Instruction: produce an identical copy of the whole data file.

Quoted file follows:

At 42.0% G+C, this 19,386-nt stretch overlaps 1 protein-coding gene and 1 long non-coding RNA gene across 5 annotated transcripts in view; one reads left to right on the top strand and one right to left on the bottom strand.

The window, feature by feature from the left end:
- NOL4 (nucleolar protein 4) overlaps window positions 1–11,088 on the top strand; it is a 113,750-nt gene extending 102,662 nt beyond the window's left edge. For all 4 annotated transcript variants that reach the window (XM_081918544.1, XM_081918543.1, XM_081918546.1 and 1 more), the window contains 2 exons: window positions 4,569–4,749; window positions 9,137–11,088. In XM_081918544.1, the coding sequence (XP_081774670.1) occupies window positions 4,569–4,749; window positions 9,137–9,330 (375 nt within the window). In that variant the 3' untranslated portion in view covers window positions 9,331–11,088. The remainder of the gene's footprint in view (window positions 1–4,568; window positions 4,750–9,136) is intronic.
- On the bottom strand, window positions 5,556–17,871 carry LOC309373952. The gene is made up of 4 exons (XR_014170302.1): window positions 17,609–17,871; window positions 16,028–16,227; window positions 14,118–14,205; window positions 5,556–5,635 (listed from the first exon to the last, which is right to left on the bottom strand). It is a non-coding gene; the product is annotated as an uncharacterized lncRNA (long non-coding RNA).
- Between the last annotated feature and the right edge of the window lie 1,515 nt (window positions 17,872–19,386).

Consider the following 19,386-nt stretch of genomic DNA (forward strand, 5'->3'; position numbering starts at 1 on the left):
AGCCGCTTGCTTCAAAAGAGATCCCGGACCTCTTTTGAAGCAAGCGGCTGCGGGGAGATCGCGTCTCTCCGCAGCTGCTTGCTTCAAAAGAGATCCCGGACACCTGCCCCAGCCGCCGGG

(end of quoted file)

At 42.0% G+C, this 19,386-nt stretch overlaps 1 protein-coding gene and 1 long non-coding RNA gene across 5 annotated transcripts in view; one reads left to right on the top strand and one right to left on the bottom strand.

The window, feature by feature from the left end:
- NOL4 (nucleolar protein 4) overlaps window positions 1–11,088 on the top strand; it is a 113,750-nt gene extending 102,662 nt beyond the window's left edge. For all 4 annotated transcript variants that reach the window (XM_081918544.1, XM_081918543.1, XM_081918546.1 and 1 more), the window contains 2 exons: window positions 4,569–4,749; window positions 9,137–11,088. In XM_081918544.1, the coding sequence (XP_081774670.1) occupies window positions 4,569–4,749; window positions 9,137–9,330 (375 nt within the window). In that variant the 3' untranslated portion in view covers window positions 9,331–11,088. The remainder of the gene's footprint in view (window positions 1–4,568; window positions 4,750–9,136) is intronic.
- On the bottom strand, window positions 5,556–17,871 carry LOC309373952. The gene is made up of 4 exons (XR_014170302.1): window positions 17,609–17,871; window positions 16,028–16,227; window positions 14,118–14,205; window positions 5,556–5,635 (listed from the first exon to the last, which is right to left on the bottom strand). It is a non-coding gene; the product is annotated as an uncharacterized lncRNA (long non-coding RNA).
- Between the last annotated feature and the right edge of the window lie 1,515 nt (window positions 17,872–19,386).

Consider the following 19,386-nt stretch of genomic DNA (forward strand, 5'->3'; position numbering starts at 1 on the left):
AGCCGCTTGCTTCAAAAGAGATCCCGGACCTCTTTTGAAGCAAGCGGCTGCGGGGAGATCGCGTCTCTCCGCAGCTGCTTGCTTCAAAAGAGATCCCGGACACCTGCCCCAGCCGCCGGG